The role of automatic computer-aided surgical trajectory planning in improving the expected safety of stereotactic neurosurgery

M. Trope, R. R. Shamir, L. Joskowicz*, Z. Medress, G. Rosenthal, A. Mayer, N. Levin, A. Bick, Y. Shoshan

*Corresponding author for this work

Research output: Contribution to journalArticlepeer-review

20 Scopus citations


Purpose: Minimal invasion computer-assisted neurosurgical procedures with various tool insertions into the brain may carry hemorrhagic risks and neurological deficits. The goal of this study is to investigate the role of computer-based surgical trajectory planning tools in improving the potential safety of image-based stereotactic neurosurgery. Methods: Multi-sequence MRI studies of eight patients who underwent image-guided neurosurgery were retrospectively processed to extract anatomical structures—head surface, ventricles, blood vessels, white matter fibers tractography, and fMRI data of motor, sensory, speech, and visual areas. An experienced neurosurgeon selected one target for each patient. Five neurosurgeons planned a surgical trajectory for each patient using three planning methods: (1) conventional; (2) visualization, in which scans are augmented with overlays of anatomical structures and functional areas; and (3) automatic, in which three surgical trajectories with the lowest expected risk score are automatically computed. For each surgeon, target, and method, we recorded the entry point and its surgical trajectory and computed its expected risk score and its minimum distance from the key structures. Results: A total of 120 surgical trajectories were collected (5 surgeons, 8 targets, 3 methods). The surgical trajectories expected risk scores improved by 76 % ($$\hbox {SD} =11.6\,\%; p < 0.05$$SD=11.6%;p<0.05, two-sample student’s t test); the average distance of a trajectory from nearby blood vessels increased by 1.6 mm ($$\hbox {SD}=0.5, p < 0.05$$SD=0.5,p<0.05) from 0.6 to 2.2 mm (243 %). The initial surgical trajectories were changed in 85 % of the cases based on the expected risk score and the trajectory distance from blood vessels. Conclusions: Computer-based patient-specific preoperative planning of surgical trajectories that minimize the expected risk of vascular and neurological damage due to incorrect tool placement is a promising technique that yields consistent improvements.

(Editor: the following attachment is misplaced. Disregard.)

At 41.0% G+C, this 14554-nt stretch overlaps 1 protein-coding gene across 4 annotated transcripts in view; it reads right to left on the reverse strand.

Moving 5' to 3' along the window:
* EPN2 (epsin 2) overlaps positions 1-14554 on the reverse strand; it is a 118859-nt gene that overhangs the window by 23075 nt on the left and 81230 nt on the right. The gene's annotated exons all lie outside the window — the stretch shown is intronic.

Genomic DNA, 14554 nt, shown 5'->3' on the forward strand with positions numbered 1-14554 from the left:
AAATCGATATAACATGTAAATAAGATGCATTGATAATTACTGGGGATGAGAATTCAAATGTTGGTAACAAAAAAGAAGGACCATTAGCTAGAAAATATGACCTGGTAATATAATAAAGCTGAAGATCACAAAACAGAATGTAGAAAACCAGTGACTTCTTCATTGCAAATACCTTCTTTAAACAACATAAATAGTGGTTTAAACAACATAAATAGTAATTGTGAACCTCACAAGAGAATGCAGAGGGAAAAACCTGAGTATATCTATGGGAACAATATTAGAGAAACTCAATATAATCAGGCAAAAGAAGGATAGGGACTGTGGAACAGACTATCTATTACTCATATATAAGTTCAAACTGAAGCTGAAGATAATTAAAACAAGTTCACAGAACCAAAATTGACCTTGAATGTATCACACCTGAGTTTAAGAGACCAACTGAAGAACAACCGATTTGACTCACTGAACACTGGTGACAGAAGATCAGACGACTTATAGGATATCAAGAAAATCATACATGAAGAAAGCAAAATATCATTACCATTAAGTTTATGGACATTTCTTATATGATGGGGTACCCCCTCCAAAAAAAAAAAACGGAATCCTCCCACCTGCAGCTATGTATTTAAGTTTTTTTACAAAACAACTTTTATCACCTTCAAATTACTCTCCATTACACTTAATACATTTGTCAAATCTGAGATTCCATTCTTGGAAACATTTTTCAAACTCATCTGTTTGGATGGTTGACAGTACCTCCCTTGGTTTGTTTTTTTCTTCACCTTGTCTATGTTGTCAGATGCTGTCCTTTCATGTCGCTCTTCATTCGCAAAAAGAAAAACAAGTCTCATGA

Original languageAmerican English
Pages (from-to)1127-1140
Number of pages14
JournalInternational journal of computer assisted radiology and surgery
Issue number7
StatePublished - 3 Jul 2015

Bibliographical note

Publisher Copyright:
© 2014, CARS.


  • Computer-aided planning
  • Safety
  • Stereotactic neurosurgery
  • Surgical risk reduction
  • Surgical trajectory planning


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